As teachers at Weightman Middle School were gearing up for the beginning of the academic year, they took part in a training session led by Sharon Morris, the school’s counselor.
Morris had seen a rise in bullying reports in the previous year, and wanted to talk to teachers about the need to identify bullying and stop it. Teachers agreed the issue needed to be tackled and suggested the school take aim at it early in the school year.
Morris also believed the issue called for a more sustained effort than in previous years, so she recommended a weeklong slate of anti-bullying activities.
Each day of the week had a theme, inviting students to get involved.
For instance, they came to school on one day decked out in pink, with crazy hairstyles and glasses. The theme was “Don’t be a crazy bystander and watch someone get bullied.”
On another day, they made pinwheels for peace. The theme that day was “Too cool to be a bully, give peace a chance.”
On other days, they wore boots or jeans or bright colors, all tying in with a special theme.
The bottom line was to saturate the campus with the message that everyone must do what they can to stop bullying, said Morris, who has been an educator for 18 years.
“We did not let up,” she said.
The counselor knew the kids would have fun dressing up, but she didn’t expect the event to arouse such deep emotions by both staff members and students.
One teacher got on the school’s television morning show to share what it felt like to be bullied when she was young. Another staff member approached Morris to tell her how guilty she felt about being a bully when she was young.
One student came in to see Morris and told her about being bullied in the past by a school athlete. The student said he knew the boy would never apologize, but he said he also knew the boy was sorry when he saw he was wearing pink — and he smiled at him.
Morris estimated that 90 percent of the teachers and students took part in the activities and help set an anti-bullying tone on campus.
Weightman principal Brandon Bracciale emailed Morris to congratulate her and her committee for organizing the activities.
“What a great week last week was,” the principal wrote. “One of the most enjoyable and best I have been part of on any level as an educator.”
As principal, Bracciale wrote, he could not be more proud to see the school community “stand up to bullying in such a fun, creative and engaging manner.”
“The fact that the event occurred in the beginning of the school year helped to build a sense of community, and set the expectation that bullying would not be tolerated in our school,” he added.
Bullying is a real issue and can have deadly consequences, Morris said, noting the recent death of a 12-year-old Polk County girl who committed suicide at an abandoned cement plant. Authorities reported that the girl had been harassed by as many as 15 girls for about a year.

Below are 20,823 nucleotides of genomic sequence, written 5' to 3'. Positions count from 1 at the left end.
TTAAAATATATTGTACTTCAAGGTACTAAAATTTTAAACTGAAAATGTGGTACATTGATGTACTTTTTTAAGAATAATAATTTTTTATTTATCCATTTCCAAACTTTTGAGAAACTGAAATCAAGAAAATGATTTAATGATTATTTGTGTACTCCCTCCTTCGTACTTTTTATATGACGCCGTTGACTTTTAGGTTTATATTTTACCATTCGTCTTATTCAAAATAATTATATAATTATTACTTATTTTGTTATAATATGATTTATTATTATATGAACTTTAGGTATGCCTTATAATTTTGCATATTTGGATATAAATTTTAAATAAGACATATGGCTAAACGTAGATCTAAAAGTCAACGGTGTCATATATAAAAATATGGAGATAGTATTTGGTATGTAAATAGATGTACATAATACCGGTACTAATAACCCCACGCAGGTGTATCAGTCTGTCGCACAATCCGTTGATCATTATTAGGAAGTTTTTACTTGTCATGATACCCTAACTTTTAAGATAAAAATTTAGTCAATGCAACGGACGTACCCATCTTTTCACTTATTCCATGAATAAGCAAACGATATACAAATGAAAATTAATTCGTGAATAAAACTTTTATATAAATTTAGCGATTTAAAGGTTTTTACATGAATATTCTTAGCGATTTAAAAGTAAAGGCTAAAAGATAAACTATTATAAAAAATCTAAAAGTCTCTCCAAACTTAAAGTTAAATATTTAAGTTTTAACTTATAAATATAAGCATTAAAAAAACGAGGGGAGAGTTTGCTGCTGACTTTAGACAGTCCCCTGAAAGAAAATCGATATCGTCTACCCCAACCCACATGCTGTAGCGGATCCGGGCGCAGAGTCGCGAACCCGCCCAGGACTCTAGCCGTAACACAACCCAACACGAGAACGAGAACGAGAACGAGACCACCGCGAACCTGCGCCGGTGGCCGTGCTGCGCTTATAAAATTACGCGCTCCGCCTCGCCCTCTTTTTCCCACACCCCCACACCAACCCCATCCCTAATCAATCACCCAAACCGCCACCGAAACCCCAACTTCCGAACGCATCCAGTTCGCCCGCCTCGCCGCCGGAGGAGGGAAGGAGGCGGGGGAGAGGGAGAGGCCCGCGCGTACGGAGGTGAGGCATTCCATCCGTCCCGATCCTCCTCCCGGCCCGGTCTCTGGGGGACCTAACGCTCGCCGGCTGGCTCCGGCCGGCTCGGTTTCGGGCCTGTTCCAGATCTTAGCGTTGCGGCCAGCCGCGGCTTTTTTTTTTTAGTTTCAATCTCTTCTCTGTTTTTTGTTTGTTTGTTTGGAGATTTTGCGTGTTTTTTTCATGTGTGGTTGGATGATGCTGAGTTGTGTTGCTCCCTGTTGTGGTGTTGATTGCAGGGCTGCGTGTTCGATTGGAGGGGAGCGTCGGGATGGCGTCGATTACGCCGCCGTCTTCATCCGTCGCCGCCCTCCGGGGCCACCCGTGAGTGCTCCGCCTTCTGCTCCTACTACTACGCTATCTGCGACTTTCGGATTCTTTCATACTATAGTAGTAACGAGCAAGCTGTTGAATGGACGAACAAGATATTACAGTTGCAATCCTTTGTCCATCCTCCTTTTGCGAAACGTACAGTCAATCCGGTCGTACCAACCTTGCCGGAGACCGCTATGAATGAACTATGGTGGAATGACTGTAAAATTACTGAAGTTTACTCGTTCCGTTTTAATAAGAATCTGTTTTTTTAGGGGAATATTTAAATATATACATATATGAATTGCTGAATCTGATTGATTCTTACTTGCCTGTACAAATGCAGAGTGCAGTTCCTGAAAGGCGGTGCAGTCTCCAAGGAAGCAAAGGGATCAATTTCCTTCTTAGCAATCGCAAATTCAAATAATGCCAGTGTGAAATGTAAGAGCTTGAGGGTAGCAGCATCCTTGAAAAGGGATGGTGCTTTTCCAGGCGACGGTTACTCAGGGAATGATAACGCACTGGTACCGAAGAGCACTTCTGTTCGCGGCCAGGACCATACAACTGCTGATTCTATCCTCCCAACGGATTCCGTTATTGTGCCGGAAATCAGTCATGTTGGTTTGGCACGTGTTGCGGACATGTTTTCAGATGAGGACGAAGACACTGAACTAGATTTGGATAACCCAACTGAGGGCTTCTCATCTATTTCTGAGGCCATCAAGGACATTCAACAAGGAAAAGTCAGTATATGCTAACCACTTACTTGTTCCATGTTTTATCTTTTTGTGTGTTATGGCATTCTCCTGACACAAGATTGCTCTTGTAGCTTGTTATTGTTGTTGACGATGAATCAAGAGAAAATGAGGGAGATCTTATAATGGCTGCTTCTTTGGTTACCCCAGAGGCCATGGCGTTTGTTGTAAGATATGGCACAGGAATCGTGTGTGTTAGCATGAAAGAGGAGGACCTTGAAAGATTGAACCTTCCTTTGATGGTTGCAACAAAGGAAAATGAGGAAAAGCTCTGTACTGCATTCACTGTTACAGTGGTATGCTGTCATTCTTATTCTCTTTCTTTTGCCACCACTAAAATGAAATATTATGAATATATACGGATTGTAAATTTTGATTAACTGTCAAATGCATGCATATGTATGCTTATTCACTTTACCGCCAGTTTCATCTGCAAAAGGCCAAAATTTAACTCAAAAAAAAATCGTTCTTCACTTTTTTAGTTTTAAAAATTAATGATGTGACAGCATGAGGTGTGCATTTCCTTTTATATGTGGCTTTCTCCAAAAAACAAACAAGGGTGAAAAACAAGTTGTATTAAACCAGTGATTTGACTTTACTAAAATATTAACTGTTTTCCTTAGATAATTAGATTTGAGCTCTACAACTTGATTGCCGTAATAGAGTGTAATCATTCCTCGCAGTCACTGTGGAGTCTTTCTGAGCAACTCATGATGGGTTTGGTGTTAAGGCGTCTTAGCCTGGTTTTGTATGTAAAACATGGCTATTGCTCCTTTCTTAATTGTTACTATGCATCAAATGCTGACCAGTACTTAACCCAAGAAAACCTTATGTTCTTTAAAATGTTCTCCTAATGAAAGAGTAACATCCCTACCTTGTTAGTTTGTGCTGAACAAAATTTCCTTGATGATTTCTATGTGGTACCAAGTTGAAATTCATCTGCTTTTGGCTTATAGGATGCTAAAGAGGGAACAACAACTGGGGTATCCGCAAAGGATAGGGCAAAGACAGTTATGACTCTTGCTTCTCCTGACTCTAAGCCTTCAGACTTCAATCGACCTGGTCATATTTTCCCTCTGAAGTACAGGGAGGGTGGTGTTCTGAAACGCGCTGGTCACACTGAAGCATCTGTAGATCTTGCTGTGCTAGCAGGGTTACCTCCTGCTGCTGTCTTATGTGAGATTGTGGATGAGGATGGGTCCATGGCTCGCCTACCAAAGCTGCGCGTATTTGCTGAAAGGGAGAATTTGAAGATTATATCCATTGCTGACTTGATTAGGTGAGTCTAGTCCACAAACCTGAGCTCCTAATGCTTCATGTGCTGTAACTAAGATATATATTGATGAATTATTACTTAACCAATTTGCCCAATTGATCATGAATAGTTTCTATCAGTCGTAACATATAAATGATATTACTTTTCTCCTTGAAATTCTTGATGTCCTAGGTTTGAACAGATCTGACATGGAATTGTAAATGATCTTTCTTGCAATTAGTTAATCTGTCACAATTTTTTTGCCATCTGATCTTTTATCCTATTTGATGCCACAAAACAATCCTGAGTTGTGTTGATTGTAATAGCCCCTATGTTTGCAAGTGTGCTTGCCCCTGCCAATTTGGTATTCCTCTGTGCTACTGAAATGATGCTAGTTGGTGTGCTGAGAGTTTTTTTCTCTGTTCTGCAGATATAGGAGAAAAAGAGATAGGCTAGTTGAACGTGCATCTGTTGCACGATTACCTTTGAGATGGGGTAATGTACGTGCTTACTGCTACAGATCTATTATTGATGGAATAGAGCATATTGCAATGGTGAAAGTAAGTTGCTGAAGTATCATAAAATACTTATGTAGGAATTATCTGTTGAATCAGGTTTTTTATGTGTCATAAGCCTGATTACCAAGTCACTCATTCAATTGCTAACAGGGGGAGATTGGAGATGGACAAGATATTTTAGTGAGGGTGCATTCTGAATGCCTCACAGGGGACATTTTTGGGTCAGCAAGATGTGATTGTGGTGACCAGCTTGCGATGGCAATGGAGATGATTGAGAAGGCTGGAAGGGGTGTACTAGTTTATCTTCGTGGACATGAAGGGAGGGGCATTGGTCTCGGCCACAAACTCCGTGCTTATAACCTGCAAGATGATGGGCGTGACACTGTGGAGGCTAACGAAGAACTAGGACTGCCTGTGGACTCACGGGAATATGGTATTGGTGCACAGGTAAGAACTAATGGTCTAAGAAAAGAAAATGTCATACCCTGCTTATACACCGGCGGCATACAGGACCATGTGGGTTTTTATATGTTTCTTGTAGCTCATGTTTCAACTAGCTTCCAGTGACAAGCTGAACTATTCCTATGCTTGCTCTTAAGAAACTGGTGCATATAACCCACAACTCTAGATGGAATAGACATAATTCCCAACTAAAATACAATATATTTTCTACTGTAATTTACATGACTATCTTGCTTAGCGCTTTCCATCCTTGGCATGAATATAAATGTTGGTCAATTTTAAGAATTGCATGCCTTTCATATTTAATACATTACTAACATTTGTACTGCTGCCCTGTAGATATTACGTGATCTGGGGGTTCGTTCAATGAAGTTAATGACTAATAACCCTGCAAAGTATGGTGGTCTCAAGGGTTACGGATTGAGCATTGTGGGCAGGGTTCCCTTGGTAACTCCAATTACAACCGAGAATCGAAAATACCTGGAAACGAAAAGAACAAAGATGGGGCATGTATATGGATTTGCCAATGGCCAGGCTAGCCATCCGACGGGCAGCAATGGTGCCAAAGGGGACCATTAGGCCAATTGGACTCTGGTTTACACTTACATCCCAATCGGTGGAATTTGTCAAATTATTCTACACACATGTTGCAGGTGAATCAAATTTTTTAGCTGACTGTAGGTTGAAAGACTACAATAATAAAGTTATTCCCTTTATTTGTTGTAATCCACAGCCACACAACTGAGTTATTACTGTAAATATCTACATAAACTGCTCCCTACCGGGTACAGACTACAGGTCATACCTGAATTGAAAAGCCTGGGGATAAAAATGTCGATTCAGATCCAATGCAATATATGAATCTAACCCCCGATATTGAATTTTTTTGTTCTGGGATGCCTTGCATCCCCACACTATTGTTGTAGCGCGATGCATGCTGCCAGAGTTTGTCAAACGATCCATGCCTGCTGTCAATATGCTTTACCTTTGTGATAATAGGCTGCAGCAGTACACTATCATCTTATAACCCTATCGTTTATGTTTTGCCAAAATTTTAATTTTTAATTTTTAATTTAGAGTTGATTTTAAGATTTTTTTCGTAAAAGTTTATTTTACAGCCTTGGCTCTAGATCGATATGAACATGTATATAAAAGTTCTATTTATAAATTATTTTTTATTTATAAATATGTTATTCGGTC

Remarks that kids make to each other may seem insignificant to adults, but they can be devastating to youths who are trying to fit in with their peers, Morris said.
In addition to bullying that happens on campus, bullying that happens online is a huge issue. Parents need to monitor what their kids are doing online, Morris said. They need to tell their kids that while they trust them, they don’t trust everyone else that has access to the Internet.
It’s important to realize the power that words can have, Morris said.
“Whether you’re a teenager saying something to another teenager, or whether you’re an adult that’s stalking a kid online, your words are so powerful,” she said. “They can change a person’s life forever.”
Ways to help, if your child is being bullied
• Encourage your child to talk about the bullying experience. Listen.
• Don’t criticize your child the way he or she is responding to the bullying.
• Teach your child ways to stay safe at school, such as telling an adult if he feels threatened.
• Encourage your child to pursue friendships at school.
• Encourage your child to walk with an adult or an older child if she doesn’t feel safe at school in the neighborhood.
• Identify safe areas, such as a neighbor’s home, library or community center. Tell your child to go to one of these areas if he feels threatened.
• Make sure your child has a phone number of an adult who can help.
To reduce the threats of cyberbullying
• Keep your home computer in an area of the house where it is easily viewable.
• Talk to your children about online activities.
• Consider installing parental control software.
• Know your children’s passwords and tell them not to give them out to others.
• Monitor your children’s Internet activity. Let them know that you can review their current or history of online communications at any time.
Ways to intervene, if your child is a bully
• Hold your child accountable for his behavior.
• Set up clear rules in your household and follow through with logical consequences, such as withdrawing privileges, when those rules are not followed.
• Spend time with your child and pay attention to what she does with friends.
• Support your child’s talents and skills by encouraging positive activities, such as involvement in sports or clubs.
• Reward your child and offer frequent reinforcement for positive behavior.
• If your child has been reported as engaging in bullying behaviors, listen to your child, but check the facts. Children who bully are also good at manipulating.
Report a bully:
Go to: www.pasco.k12.fl.us, and click on the “stop bullying” link.
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